Modeling of J sc and V oc versus the grain size in CdTe, CZTS and Perovskite thin film solar cells


Nazem H., Dizaj H.P., Gorji N.E.

Source title

Superlattices and Microstructures

Publication year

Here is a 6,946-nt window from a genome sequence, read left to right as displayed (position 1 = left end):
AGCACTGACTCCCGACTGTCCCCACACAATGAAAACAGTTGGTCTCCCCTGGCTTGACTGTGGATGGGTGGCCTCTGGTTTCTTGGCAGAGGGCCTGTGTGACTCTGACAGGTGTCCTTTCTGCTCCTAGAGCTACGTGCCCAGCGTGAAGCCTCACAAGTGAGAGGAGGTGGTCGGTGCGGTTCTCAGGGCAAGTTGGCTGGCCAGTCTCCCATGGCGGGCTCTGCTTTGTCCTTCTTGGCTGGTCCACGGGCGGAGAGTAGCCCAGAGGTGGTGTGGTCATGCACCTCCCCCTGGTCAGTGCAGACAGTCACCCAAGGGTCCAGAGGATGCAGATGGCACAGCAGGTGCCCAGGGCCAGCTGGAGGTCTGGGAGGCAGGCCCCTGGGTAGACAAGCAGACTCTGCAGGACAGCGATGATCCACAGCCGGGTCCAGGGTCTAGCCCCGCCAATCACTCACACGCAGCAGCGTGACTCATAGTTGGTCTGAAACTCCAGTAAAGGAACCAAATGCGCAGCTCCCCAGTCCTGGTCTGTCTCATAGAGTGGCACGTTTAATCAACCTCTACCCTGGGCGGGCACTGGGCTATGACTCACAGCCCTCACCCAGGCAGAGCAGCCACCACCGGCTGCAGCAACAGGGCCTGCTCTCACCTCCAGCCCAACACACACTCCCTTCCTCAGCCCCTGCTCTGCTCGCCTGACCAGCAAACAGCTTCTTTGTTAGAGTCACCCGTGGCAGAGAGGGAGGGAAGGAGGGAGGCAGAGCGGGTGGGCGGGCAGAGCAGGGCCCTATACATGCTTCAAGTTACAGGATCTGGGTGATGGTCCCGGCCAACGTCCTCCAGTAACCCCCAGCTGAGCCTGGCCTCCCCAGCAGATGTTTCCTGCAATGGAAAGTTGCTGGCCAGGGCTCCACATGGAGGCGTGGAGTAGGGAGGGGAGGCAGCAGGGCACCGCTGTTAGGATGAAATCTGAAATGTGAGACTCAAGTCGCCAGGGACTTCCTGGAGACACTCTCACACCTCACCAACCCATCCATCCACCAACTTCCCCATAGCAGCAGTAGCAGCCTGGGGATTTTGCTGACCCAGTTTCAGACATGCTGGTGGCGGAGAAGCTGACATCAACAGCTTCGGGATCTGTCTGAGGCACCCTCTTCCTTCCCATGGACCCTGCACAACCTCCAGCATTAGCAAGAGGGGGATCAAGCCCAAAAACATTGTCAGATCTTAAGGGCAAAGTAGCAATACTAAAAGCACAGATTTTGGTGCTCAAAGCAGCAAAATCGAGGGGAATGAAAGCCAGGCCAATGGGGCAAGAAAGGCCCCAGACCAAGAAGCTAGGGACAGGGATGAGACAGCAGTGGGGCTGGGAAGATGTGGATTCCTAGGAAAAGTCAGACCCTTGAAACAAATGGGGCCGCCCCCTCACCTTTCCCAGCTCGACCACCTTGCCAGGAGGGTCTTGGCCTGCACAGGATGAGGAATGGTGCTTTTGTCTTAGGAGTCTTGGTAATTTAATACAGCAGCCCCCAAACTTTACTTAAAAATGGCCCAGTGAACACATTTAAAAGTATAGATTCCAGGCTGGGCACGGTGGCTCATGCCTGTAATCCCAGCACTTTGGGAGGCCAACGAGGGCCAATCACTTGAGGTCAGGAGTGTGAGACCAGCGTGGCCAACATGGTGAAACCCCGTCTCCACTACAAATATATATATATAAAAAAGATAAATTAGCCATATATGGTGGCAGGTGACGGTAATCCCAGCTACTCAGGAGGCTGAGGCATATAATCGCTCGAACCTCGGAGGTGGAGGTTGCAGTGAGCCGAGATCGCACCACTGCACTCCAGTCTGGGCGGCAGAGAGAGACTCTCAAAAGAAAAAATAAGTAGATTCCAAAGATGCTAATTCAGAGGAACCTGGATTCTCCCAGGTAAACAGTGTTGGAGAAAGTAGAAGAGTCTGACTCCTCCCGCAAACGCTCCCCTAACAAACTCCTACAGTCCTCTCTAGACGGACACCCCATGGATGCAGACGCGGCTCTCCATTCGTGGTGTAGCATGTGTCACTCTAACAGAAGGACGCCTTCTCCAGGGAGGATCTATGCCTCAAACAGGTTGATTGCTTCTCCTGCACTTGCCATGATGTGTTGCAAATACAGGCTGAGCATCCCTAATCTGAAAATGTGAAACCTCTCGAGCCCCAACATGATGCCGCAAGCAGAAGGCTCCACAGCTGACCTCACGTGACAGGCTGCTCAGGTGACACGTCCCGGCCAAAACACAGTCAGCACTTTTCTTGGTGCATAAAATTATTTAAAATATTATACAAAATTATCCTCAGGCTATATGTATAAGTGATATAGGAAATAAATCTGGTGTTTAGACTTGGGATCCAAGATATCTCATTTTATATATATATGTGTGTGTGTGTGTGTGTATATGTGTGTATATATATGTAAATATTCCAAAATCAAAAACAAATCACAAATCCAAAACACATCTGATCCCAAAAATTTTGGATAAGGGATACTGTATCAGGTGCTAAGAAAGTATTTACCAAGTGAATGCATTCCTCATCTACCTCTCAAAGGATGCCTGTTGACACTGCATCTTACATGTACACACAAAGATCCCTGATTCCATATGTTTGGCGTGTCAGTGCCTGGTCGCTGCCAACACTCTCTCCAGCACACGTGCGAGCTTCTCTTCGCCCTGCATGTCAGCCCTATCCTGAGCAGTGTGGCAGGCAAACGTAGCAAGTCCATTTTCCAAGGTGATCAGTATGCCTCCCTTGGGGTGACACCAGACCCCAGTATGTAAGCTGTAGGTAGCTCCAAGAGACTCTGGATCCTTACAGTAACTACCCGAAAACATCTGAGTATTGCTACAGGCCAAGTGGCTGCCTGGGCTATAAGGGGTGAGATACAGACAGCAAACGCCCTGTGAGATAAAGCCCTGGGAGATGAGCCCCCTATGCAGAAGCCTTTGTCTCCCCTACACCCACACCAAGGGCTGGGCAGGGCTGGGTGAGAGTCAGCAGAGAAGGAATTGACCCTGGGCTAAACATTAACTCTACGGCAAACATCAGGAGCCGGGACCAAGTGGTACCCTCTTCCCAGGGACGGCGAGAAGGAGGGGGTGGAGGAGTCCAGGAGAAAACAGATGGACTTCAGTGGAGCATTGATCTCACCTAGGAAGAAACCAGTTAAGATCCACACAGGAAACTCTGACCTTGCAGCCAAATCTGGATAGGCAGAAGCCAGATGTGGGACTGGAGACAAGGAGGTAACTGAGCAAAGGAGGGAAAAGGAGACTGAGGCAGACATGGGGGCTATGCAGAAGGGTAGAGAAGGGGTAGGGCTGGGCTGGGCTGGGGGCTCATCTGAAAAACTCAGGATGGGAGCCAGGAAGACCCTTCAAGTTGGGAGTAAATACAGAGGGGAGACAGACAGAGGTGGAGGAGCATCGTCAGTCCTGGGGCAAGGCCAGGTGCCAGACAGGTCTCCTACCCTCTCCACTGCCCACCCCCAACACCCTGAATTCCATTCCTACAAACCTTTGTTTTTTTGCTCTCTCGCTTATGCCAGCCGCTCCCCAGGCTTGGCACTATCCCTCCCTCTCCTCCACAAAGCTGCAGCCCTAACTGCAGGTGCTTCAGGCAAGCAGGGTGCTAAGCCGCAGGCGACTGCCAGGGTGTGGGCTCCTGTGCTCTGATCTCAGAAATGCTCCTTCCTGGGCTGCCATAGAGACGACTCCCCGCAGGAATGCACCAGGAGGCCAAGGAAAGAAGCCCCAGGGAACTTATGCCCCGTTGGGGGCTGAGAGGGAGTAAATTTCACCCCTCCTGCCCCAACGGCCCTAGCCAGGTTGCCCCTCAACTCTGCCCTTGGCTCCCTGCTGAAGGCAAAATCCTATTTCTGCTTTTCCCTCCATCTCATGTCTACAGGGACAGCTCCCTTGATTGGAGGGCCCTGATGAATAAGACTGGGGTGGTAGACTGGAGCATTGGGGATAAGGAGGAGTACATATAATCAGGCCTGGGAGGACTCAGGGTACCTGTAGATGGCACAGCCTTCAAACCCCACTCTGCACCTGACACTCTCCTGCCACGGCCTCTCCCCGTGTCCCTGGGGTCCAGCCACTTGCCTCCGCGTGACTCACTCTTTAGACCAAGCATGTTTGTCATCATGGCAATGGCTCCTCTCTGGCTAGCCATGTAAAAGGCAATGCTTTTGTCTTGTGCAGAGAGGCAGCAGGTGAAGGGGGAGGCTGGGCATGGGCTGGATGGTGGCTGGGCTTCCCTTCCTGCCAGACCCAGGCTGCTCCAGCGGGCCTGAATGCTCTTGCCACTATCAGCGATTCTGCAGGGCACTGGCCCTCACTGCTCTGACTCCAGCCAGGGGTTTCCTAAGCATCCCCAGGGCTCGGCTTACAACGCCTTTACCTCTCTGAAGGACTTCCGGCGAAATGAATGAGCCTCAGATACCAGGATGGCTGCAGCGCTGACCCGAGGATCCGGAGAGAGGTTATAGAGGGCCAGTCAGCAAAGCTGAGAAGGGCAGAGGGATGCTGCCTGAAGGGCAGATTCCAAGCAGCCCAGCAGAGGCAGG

A modeling approach is presented for the first time to model the dependence of short-circuit current density (Jsc) and open-circuit voltage (Voc) on the grain size g in three thin film solar cells including the emerging perovskites. The variation of Jsc and Voc with the grain size (g) of three different solar cells with CdTe, CZTS and perovskite absorber layers are modelled and fitted with the experimental dataset collected from relevant literature. The experimental literature suggested that the grain size of absorber layers in solar cells is controlled during the deposition process by adjusting the growth rate, temperature and ambient. The model has been successfully applied to the experimental data obtained from CdTe, CZTS and MAPbI3 Perovskite solar cells by adjusting a few parameters which are affected by grain size such as mobility, diffusion length, and carrier lifetime. A bigger grain size leads to a higher short-circuit current density and open circuit voltage. However, the polycrystalline nature of thin film materials is still an impediment for the fabrication of large grain absorber layers compared to single crystalline Si materials. The modeling results show almost similar trends of dependency of device parameters on grain size: both Jsc and Voc follow the √{ g } trend (g1/2) and for larger grain sizes it tends to a constant level. CZTS and perovskite cells show an almost polynomial quadratic dependency on grain size. The grain size of 2 μm seems to be a turning point for the CdTe materials, 1.5 μm for CZTS and 250 nm for perovskites. However, in most cases, the increasing slope of the Jsc and Voc tends to a constant value because the effect of increasing the grain size on diffusion length and mobility (or carrier lifetime) becomes negligible.